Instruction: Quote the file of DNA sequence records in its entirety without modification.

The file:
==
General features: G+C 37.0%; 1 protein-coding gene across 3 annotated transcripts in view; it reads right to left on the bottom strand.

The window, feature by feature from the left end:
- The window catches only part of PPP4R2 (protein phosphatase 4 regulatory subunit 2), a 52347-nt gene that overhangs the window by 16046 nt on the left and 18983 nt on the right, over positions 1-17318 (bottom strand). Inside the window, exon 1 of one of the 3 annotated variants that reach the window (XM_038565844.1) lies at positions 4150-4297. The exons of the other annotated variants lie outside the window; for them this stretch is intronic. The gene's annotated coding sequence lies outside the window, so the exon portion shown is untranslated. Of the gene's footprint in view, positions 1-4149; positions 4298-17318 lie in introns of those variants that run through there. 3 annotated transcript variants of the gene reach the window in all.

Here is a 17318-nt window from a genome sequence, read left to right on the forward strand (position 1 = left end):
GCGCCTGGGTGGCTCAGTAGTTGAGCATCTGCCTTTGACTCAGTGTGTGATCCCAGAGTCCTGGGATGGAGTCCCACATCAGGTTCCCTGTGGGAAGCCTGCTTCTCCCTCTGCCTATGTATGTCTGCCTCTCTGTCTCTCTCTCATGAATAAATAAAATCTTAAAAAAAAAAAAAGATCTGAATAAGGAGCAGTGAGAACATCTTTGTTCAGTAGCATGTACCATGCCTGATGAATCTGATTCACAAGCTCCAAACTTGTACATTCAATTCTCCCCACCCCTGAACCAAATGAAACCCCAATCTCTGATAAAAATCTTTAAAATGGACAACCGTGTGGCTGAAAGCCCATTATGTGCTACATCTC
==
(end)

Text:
General features: G+C 37.0%; 1 protein-coding gene across 3 annotated transcripts in view; it reads right to left on the bottom strand.

The window, feature by feature from the left end:
- The window catches only part of PPP4R2 (protein phosphatase 4 regulatory subunit 2), a 52347-nt gene that overhangs the window by 16046 nt on the left and 18983 nt on the right, over positions 1-17318 (bottom strand). Inside the window, exon 1 of one of the 3 annotated variants that reach the window (XM_038565844.1) lies at positions 4150-4297. The exons of the other annotated variants lie outside the window; for them this stretch is intronic. The gene's annotated coding sequence lies outside the window, so the exon portion shown is untranslated. Of the gene's footprint in view, positions 1-4149; positions 4298-17318 lie in introns of those variants that run through there. 3 annotated transcript variants of the gene reach the window in all.

Here is a 17318-nt window from a genome sequence, read left to right on the forward strand (position 1 = left end):
GCGCCTGGGTGGCTCAGTAGTTGAGCATCTGCCTTTGACTCAGTGTGTGATCCCAGAGTCCTGGGATGGAGTCCCACATCAGGTTCCCTGTGGGAAGCCTGCTTCTCCCTCTGCCTATGTATGTCTGCCTCTCTGTCTCTCTCTCATGAATAAATAAAATCTTAAAAAAAAAAAAAGATCTGAATAAGGAGCAGTGAGAACATCTTTGTTCAGTAGCATGTACCATGCCTGATGAATCTGATTCACAAGCTCCAAACTTGTACATTCAATTCTCCCCACCCCTGAACCAAATGAAACCCCAATCTCTGATAAAAATCTTTAAAATGGACAACCGTGTGGCTGAAAGCCCATTATGTGCTACATCTC